<img height="1" width="1" style="display:none" src="https://www.facebook.com/tr?id=799546403794687&amp;ev=PageView&amp;noscript=1">
Dean Reilly, DeGette and Regensteiner listen during the roundtable discussion

Congresswoman Diana DeGette Visits Ludeman Center

Faculty share research focused on understanding sex differences and women’s health

minute read

Congresswoman Diana DeGette recently toured labs, participated in a panel and received a glimpse of the diverse and multidisciplinary work taking place at the Ludeman Family Center for Women’s Health Research that she said catches the national eye.

DeGette, a longtime advocate for women’s health and congresswoman from Denver, participated in the roundtable to learn more about women’s health and sex differences research at the University of Colorado Anschutz Medical Campus.

“I think that CU Anschutz is getting more recognition at the highest levels of the NIH,” DeGette said of the National Institutes of Health, which provided $322.3 million in funding for campus research during fiscal year 2023. “The interdisciplinary research happening here is what we in Congress have been trying to encourage.”

The Ludeman Center highlighted that collaborative work and more about its mission for DeGette during her April 24 visit.

“It is wonderful to host Congresswoman DeGette and share the important work happening at the Ludeman Center,” said Judy Regensteiner, PhD, center director and distinguished professor of medicine. “We hope to be a resource for policymakers and ensure that women’s health is at the forefront of the discussion.”

Researchers focus on range of women’s health issues

The event showcased some of the many researchers the center funds who work across disciplines to improve women’s overall health, from cardiovascular health to mental wellbeing.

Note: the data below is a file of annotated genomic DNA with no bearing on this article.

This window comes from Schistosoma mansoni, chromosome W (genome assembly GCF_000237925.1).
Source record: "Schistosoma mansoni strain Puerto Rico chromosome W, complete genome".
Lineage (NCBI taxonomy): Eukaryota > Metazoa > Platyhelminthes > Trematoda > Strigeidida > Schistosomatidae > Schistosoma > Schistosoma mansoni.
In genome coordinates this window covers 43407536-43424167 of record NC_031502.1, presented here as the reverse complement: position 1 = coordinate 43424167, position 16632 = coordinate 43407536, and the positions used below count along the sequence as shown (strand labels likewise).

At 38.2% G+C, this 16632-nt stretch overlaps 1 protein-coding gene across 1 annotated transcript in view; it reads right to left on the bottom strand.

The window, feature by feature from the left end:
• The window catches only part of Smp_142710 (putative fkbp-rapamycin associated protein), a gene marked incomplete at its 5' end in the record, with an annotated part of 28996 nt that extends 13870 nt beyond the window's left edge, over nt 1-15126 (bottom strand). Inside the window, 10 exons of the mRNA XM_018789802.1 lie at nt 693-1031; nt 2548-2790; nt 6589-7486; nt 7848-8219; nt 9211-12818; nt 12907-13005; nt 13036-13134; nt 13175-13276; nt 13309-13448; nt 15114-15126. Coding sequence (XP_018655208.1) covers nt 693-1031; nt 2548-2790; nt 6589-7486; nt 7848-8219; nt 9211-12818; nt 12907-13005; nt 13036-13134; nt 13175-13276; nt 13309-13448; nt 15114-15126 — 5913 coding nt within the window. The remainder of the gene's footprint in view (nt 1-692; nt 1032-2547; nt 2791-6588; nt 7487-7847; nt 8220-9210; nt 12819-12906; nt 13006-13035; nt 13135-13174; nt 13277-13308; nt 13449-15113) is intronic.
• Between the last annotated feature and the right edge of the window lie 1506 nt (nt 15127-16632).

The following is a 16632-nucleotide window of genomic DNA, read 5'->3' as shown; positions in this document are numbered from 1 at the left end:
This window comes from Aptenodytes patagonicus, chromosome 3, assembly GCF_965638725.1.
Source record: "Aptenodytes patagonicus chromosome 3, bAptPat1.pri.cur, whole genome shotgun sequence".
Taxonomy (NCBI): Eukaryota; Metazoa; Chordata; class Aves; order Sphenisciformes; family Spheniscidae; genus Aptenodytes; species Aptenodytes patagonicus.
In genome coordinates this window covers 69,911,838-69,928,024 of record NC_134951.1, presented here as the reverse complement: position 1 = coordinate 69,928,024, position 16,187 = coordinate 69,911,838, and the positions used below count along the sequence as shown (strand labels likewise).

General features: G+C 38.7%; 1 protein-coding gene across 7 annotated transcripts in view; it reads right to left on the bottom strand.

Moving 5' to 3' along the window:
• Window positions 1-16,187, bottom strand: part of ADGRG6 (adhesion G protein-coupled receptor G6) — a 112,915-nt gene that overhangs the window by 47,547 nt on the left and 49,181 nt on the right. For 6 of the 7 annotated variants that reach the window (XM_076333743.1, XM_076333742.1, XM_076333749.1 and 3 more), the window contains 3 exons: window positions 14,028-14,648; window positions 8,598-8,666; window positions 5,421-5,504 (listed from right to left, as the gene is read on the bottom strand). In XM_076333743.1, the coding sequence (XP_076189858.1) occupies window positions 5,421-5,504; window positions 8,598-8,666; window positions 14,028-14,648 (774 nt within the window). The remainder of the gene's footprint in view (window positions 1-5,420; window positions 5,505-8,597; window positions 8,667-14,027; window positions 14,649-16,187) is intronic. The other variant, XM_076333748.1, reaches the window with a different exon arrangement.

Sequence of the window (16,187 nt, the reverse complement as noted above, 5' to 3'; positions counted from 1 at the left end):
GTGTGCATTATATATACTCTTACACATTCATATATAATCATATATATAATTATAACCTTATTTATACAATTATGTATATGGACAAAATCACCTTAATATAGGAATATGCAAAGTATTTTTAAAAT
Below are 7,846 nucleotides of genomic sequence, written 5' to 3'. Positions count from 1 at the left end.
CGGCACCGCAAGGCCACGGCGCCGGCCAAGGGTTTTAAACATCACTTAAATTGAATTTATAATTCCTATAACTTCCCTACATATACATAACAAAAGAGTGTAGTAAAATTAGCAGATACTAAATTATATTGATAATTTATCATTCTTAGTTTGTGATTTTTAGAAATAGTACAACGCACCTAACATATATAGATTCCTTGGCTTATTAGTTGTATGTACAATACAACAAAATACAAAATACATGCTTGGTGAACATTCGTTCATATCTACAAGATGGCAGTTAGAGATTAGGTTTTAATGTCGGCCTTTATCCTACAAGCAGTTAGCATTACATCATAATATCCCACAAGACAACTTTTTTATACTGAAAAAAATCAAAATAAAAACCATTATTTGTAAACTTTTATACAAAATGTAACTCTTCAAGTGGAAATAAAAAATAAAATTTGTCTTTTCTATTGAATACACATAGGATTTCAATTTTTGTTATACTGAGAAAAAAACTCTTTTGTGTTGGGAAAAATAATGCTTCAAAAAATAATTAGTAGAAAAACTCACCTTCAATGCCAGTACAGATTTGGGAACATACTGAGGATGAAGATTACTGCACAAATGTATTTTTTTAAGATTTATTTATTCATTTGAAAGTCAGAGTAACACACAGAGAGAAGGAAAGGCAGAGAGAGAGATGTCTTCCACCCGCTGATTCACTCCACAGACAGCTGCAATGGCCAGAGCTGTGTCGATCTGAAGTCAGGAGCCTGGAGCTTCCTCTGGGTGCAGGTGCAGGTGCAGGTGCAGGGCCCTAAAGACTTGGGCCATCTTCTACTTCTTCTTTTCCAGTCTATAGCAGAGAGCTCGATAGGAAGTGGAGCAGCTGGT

Neill Epperson, MD, chair of the Department of Psychiatry at the CU School of Medicine and senior faculty member with the Ludeman Center, noted the scope of mental health issues for women, using surveys that suggest women experience often four or more adverse childhood experiences as one example.

“It takes only two of these experiences to increase the risk of depression at midlife,” Epperson said. “For women, these experiences have a profound effect on depression, anxiety and cognitive function.”

At CU Anschutz, where the value of big data mining to the future of healthcare innovation is known and invested in, related research brings opportunity for enhancing women’s health, said Laura Wiley, PhD, an associate professor in the Department of Biomedical Informatics.


From left to right: Lab manager Rebecca Baldermann, Congresswoman Diana DeGette, Professor Kerrie Moreau and Ludeman Center Director Judy Regensteiner tour the Core Lab of the Colorado Clinical and Translational Sciences Institute (CCTSI).

Wiley’s recent work focuses on finding correct data sets that accurately represent heart failure in women. Having access to accurate and detailed health information gives providers the tools to make better-informed decisions that focus on individual patients, she said.

Wiley is an Early-Career Faculty Research Development Award recipient at the Ludeman Center. She is one of more than 100 researchers funded by the Ludeman Center to research women’s health and sex differences in cardiovascular disease, diabetes and the intersection of mental and physical health.

Other CU researchers on the panel included:

“The Ludeman Center is taking a leadership role in convening scientific leaders around the country,” Reilly said. “It is one of our flagship programs, and we are proud of the work they have done in the past 20 years.”

Congresswoman DeGette’s visit was planned by the Ludeman Center in partnership with CU System’s Office of Federal Relations.

Contributing writer: Devin Lynn is the communication program lead at the Ludeman Family Center for Women's Health Research.